Up & down capture ratios are a great measure to help further understand the overall volatility as they explain how much a strategy has participated in both up and down markets.
Global Market Strategist
Listen to On the Minds of Investors
Emerging market (EM) equities are underperforming for a second year, down -16.4% year-to-date after last year’s -2.2%. This has brought back the question of whether investing in EM equities still makes sense? Over a 10-15 year time horizon, EM is the region where we identify the highest return potential given faster potential revenue growth, potentially offering 280bps of additional annual returns over the U.S. However, as is often the case with EM, sentiment swings can drag on returns in the short-term. Three main reasons may lead to a turnaround in EM performance: 1) positive orientation of certain EM markets to higher commodity prices, 2) potential turnaround in sentiment towards China’s economy and markets, and 3) discounted valuations versus the U.S. in an environment where valuations matter again. EM equity is an asset class that is too important to ignore, but nearly half of portfolios we analyze do not contain an allocation to an EM manager. Given the asset class’ higher volatility, selecting managers with certain batting averages and/or capture ratios can help make the asset class more palatable.
Sentiment has dragged on EM returns this year, with multiples down 9% and currencies weaker by 2%. Higher volatility due to geopolitical conflict, growth softness in China, and a quick repricing of central bank tightening expectations have not helped, but these three variables could end up being potential tailwinds for EM returns:
- Higher commodity prices benefit some EM markets that have a large orientation towards the energy and materials sectors, including Latin America and the Middle East and Africa. Commodities represent about 20% of these previously unloved markets, leading to double-digit positive returns year-to-date. The conflict in Ukraine will likely pose a substantial challenge to the 1.6% of the index represented by Eastern Europe (with Russia now excluded from the index).
- A turnaround in sentiment towards China may soon be in the cards, a direct benefit to 35% of the EM index now represented by Chinese markets and an indirect benefit for the remainder. China’s 5.5% GDP target for 2022 may be achieved should China utilize the room it has in monetary and fiscal policy. In addition to economic stability, China is now focusing on market stability, with the announcement phase of the regulatory cycle potentially winding down soon.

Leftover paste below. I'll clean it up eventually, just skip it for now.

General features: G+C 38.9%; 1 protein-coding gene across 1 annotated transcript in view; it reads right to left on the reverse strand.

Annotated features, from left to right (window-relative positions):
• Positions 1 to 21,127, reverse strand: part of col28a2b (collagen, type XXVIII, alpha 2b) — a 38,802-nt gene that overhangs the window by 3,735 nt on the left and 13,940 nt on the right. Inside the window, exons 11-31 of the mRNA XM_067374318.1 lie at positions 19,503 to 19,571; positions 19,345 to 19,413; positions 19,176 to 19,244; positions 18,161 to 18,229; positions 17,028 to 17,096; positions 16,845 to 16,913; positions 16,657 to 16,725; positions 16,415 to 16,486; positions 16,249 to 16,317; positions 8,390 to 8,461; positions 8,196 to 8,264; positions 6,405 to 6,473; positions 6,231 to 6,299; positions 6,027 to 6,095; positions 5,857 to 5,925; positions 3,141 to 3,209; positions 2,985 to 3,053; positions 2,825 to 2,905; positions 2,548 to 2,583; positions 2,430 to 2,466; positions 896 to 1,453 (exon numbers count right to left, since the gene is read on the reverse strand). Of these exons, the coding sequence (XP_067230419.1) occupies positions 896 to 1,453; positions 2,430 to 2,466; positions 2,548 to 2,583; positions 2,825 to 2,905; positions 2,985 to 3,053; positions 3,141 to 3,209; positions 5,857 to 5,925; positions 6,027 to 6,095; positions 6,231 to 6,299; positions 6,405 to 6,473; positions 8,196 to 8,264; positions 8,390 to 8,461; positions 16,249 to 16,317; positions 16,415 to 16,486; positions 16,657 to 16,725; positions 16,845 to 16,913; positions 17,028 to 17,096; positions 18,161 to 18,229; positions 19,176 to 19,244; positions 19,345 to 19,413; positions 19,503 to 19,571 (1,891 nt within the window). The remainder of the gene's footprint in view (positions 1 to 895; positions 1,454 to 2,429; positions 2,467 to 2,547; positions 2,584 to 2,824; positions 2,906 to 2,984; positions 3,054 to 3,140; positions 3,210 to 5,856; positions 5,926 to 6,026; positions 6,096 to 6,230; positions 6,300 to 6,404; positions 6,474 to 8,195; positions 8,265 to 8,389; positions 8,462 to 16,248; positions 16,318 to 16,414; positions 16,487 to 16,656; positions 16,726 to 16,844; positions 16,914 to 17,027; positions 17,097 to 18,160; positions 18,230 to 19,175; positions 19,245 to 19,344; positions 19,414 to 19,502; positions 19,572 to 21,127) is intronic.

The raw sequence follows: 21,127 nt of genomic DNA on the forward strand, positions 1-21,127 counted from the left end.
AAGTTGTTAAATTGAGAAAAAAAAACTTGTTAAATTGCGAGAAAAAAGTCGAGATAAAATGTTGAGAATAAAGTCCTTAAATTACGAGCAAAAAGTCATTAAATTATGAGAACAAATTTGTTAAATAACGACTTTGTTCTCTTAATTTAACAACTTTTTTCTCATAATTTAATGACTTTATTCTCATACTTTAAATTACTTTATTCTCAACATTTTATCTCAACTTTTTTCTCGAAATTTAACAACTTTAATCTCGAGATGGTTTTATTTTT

- Higher U.S. rates should refocus investor attention on valuations. EM’s 40% discount to the U.S. is particularly large versus its normal 30% discount. In a world of rising yields, investors have started to take starting valuations into account once again. A turnaround in sentiment towards China may soon be in the cards.
Emerging Market Equities are an asset class too important to ignore; however, based on thousands of financial advisor portfolios reviewed by the J.P. Morgan Asset Management Portfolio Insights team, 47% of portfolios analyzed in February do not contain an allocation to an EM manager. Of those that do, the average allocation to EM is 7.5-8% of total equities, a bit below a 10% neutral allocation. When allocating to EM, we also cannot ignore the associated volatility. For instance, the MSCI EM benchmark has provided an annualized volatility in excess of 16.5 over the past 5 years. Combine that with over 600bps annualized performance difference between top & bottom decile investments within the Diversified Emerging Markets Morningstar fund category over that same timeframe, and the importance of investment selection suddenly becomes quite clear. In addition to traditional metrics used to assess a strategy, we are also fans of utilizing some lesser known measures in this space. Batting average is an excellent statistic to help gain clarity on consistency; measuring how frequently a strategy is able to meet or beat a benchmark. Additionally, not all volatility is bad. Up & down capture ratios are a great measure to help further understand the overall volatility as they explain how much a strategy has participated in both up and down markets. Finding strategies with high batting averages and/or capture ratios that mirror characteristics you are looking for within the asset class can help make these volatile areas of the portfolio more palatable for clients.
Both value and growth areas in EM may see tailwinds
Sectors as % of index market capitalization
Source: FactSet, MSCI, J.P. Morgan Asset Management. Data are as of March 16, 2022.